Further Sequence Transforms, Sum over infinite set of indices conforming to a rule

Abstract

I consider defining transforms to mimic the inverse series transform in structure

Main

If we have an arbitrary series expansion,

\begin{equation} P(x)=a_{0}+a_{1}x+a_{2}x^{2}+\cdots=\sum_{k=0}^{\infty}a_{k}x^{k}\\ \end{equation}

then we can describe the inverse term by

\begin{equation} P^{-1}(x)=\sum_{n=1}^{\infty}\frac{1}{na_{1}^{n}}\left(\sum_{s,t,u,\cdots}(-1)^{s+t+u+\cdots}\frac{n(n+1)\cdots(n-1+s+t+u\cdots)}{s!t!u!\cdots}\left(\frac{a_{2}}{a_{1}}\right)^{s}\left(\frac{a_{3}}{a_{1}}\right)^{t}\cdots\right)(x-a_{0})^{n}\\ \end{equation}

[Morse and Feshbach (1953)], where, critically \(s+2t+3u+\cdots=n-1\), all of \(s,t,u,\cdots\) are positive integers and the sum is then over the combinations to do this. This transform is clearly very important, can we create a similar looking transform, and see if any integer sequences are related by the two?

Example 1

Again let

\begin{equation} P(x)=a_{0}+a_{1}x+a_{2}x^{2}+\cdots=\sum_{k=0}^{\infty}a_{k}x^{k}\\ \end{equation}

this time define the transformed polynomial as

\begin{equation} \mathcal{T_{1}}[P](x)=\sum_{n=1}^{\infty}\left(\sum_{s,t,u,\cdots}(sa_{1}+ta_{2}+ua_{3}+\cdots)\right)(x-a_{0})^{n}\\ s+t+u+\cdots=n\\ s\geq t\geq u\geq\cdots\\ \end{equation}

we may need to enforce that the higher terms can be \(0\), the definition can be reworked if this is the case. Then we end up with

\begin{equation} \mathcal{T_{1}}[P](x)=(a_{1})(x-a_{0})+(3a_{1}+a_{2})(x-a_{0})^{2}+(6a_{1}+2a_{2}+a_{3})(x-a_{0})^{3}+(12a_{1}+5a_{2}+2a_{3}+a_{4})(x-a_{0})^{4}+\cdots\\ \end{equation}

which looks like it may well have a nice form for certain input \(a_{k}\) terms. If we use \(P(x)=x\), then we find that the transform is the generating function for A006128.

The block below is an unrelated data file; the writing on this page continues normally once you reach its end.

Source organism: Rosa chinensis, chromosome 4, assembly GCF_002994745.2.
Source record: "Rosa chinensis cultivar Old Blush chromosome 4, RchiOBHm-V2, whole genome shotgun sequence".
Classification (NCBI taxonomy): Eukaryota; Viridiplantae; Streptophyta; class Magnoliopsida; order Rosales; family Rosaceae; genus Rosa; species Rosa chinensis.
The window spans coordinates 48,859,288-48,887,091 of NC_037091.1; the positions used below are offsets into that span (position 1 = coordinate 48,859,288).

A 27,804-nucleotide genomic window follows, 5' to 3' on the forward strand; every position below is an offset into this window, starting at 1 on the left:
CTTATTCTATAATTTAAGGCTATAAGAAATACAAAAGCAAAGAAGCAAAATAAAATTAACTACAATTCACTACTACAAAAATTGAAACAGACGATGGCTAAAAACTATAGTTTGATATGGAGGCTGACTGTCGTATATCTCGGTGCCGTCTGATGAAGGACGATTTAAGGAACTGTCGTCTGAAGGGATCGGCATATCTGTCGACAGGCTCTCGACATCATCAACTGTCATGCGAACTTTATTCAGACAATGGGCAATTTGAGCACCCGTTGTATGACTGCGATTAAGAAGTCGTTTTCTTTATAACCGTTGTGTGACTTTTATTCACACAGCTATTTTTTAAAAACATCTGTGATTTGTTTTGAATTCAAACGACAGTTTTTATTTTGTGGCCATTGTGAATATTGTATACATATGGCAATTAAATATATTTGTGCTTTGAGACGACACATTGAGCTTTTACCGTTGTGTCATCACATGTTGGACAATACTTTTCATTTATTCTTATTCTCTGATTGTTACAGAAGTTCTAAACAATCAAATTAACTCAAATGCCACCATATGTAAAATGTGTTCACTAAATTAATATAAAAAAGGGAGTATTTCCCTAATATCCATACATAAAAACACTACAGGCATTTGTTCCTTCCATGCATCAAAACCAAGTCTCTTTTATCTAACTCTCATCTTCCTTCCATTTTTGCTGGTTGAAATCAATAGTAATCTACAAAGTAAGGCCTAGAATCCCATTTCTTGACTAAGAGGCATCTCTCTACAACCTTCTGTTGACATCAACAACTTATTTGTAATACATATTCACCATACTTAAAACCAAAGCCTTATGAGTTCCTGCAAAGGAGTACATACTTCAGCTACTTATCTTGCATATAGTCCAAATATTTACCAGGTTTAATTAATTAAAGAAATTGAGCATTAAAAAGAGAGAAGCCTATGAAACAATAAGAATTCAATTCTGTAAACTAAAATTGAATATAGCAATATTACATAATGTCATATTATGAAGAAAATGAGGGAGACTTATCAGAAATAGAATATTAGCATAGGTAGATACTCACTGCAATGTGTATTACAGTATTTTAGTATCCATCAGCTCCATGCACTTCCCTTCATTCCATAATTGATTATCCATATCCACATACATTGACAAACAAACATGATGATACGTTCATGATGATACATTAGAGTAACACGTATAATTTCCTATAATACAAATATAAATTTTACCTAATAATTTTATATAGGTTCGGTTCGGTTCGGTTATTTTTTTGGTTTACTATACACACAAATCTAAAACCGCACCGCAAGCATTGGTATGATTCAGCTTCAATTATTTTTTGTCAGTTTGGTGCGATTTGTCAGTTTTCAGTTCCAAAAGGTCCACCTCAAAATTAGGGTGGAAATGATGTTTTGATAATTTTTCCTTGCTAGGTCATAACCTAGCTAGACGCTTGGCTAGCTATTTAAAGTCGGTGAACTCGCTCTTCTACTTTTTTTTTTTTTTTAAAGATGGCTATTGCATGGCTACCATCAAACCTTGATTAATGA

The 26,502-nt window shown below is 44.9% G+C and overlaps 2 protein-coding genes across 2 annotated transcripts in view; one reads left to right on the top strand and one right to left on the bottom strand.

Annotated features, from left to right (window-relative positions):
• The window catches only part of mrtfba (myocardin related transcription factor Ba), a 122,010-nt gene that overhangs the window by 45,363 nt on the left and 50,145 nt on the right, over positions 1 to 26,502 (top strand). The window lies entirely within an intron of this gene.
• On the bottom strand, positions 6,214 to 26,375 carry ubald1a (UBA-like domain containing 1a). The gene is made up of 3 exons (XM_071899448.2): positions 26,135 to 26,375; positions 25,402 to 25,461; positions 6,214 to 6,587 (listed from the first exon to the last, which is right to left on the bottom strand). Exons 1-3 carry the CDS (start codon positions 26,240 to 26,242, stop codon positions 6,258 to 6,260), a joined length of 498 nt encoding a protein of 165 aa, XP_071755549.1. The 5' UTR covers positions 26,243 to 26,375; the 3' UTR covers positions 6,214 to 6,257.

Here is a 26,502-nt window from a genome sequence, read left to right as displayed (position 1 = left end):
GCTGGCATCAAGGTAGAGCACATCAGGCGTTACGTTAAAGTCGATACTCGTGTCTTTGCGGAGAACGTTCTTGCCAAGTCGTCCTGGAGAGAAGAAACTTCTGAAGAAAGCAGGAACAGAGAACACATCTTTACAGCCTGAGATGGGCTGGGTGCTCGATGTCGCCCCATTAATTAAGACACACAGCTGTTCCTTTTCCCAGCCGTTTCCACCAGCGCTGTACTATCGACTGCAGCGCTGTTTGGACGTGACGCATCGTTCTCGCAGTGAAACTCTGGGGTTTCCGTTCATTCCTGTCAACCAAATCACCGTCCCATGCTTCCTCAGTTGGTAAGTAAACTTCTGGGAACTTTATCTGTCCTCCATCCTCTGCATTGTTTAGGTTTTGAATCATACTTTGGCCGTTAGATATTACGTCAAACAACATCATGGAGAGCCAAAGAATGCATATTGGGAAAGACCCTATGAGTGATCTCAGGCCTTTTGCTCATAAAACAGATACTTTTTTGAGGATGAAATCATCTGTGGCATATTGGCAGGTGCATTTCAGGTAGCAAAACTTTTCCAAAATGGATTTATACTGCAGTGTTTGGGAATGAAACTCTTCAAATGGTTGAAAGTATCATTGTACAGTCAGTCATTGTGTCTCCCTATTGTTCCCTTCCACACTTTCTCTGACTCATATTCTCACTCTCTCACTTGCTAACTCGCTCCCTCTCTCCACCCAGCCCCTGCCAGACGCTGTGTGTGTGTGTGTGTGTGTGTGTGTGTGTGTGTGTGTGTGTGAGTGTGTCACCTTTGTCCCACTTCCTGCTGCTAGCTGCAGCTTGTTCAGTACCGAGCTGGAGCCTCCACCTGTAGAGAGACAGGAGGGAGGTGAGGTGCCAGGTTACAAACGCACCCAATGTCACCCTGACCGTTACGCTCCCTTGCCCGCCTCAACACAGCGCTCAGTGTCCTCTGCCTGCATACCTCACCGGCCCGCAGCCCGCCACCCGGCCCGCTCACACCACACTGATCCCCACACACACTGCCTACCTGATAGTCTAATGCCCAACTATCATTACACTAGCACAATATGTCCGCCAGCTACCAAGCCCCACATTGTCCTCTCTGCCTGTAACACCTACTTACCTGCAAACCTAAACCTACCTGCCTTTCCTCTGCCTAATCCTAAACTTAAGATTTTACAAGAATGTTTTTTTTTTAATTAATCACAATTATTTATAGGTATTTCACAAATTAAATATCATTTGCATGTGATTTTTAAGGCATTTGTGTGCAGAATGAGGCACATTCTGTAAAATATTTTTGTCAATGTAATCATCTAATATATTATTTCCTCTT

\begin{equation} \mathcal{T_{1}}[x]=\sum_{n>0}\frac{nx^{n}}{\prod_{k=1}^{n}(1-x^{k})}\\ \end{equation}

likewise for \(P(x)=x^{2}\), we have the generating function for A096541.
For \(P(x)=x+x^{2}+x^{3}+x^{4}+\cdots\), we get the generating function for A066186.
For \(P(x)=x-x^{2}+x^{3}-x^{4}+\cdots\), we get the generating function for A066897.
For \(P(x)=x+2x^{2}+3x^{3}+4x^{4}+\cdots\), we get the generating function for A066184.
For \(P(x)=x+x^{3}+x^{5}+\cdots\), we get A207381.
To generate the generating function for the natural numbers we need to put in the function \(F_{N}(x)=x-x^{2}-x^{3}-x^{4}-x^{5}+x^{6}-x^{7}+3x^{8}+0x^{9}+\cdots\), the rule is not clear.
Interestingly if we input \(P(x)=F_{N}(x)+x\), we get the generating function for A225596.
To generate the generating function for the prime numbers we need to put in the function \(F_{P}(x)=2x-3x^{2}-x^{3}-x^{5}+x^{6}-4x^{7}+3x^{8}+0x^{9}+\cdots\), the rule is not clear. If we input \(P(x)=F_{P}(x)-F_{N}(x)\), we do seem to get the generating function for A014689, which makes sense.
To get \(\pi(n)\), we can use the coefficients \(1,-1,-2,0,-1,3,-2,2,2,\cdots\)

Change Inequalities

If we force the inequalities to be strict, that is \(s>t>u>\cdots\),
then with \(P(x)=x\) we have the g.f. of A005895. with \(P(x)=x+x^{2}+x^{3}+x^{4}+\cdots\), we have the g.f. of A066189.

Type 2

What about the following transform

\begin{equation} P(x)=a_{0}+a_{1}x+a_{2}x^{2}+\cdots=\sum_{k=0}^{\infty}a_{k}x^{k}\\ \end{equation}

then we can describe the inverse term by

\begin{equation} T_{2}[P(x)]=\sum_{n=1}^{\infty}\left(\sum_{s,t,u,\cdots}(-1)^{s+t+u+\cdots}a_{0}^{s}a_{1}^{t}a_{2}^{u}a_{3}^{w}\cdots\right)x^{n}\\ s+2t+3u+\cdots=n-1\\ \end{equation}

Does this generate anything coherent? We get

\begin{equation} T_{2}[P(x)]=x-a_{0}x^{2}+(a_{0}^{2}-a_{1})x^{3}+(a_{0}a_{1}-a_{0}^{3}-a_{2})x^{4}+(a_{0}a_{2}+a_{1}^{2}-a_{3}-a_{0}^{2}a_{1}+a_{0}^{4})x^{5}+\cdots\\ \end{equation}

with \(P(x)=1\), we will then get